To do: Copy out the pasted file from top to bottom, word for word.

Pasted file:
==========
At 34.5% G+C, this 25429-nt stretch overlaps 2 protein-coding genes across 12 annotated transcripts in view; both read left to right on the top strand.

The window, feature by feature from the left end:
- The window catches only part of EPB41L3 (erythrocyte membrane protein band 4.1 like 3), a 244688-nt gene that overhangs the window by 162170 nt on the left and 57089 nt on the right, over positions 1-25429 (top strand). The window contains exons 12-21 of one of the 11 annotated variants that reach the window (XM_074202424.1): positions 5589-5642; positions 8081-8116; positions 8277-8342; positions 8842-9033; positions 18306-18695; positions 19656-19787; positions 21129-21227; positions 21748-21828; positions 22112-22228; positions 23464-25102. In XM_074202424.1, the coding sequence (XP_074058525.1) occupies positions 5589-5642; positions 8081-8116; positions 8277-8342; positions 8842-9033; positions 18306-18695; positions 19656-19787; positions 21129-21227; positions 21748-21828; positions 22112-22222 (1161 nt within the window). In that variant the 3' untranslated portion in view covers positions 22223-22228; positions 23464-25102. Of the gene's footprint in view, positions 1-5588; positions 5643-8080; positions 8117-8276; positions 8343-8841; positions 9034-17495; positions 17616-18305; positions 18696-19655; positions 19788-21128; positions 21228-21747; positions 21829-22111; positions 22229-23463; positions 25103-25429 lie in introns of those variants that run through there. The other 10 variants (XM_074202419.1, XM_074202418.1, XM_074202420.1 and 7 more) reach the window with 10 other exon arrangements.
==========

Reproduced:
At 34.5% G+C, this 25429-nt stretch overlaps 2 protein-coding genes across 12 annotated transcripts in view; both read left to right on the top strand.

The window, feature by feature from the left end:
- The window catches only part of EPB41L3 (erythrocyte membrane protein band 4.1 like 3), a 244688-nt gene that overhangs the window by 162170 nt on the left and 57089 nt on the right, over positions 1-25429 (top strand). The window contains exons 12-21 of one of the 11 annotated variants that reach the window (XM_074202424.1): positions 5589-5642; positions 8081-8116; positions 8277-8342; positions 8842-9033; positions 18306-18695; positions 19656-19787; positions 21129-21227; positions 21748-21828; positions 22112-22228; positions 23464-25102. In XM_074202424.1, the coding sequence (XP_074058525.1) occupies positions 5589-5642; positions 8081-8116; positions 8277-8342; positions 8842-9033; positions 18306-18695; positions 19656-19787; positions 21129-21227; positions 21748-21828; positions 22112-22222 (1161 nt within the window). In that variant the 3' untranslated portion in view covers positions 22223-22228; positions 23464-25102. Of the gene's footprint in view, positions 1-5588; positions 5643-8080; positions 8117-8276; positions 8343-8841; positions 9034-17495; positions 17616-18305; positions 18696-19655; positions 19788-21128; positions 21228-21747; positions 21829-22111; positions 22229-23463; positions 25103-25429 lie in introns of those variants that run through there. The other 10 variants (XM_074202419.1, XM_074202418.1, XM_074202420.1 and 7 more) reach the window with 10 other exon arrangements.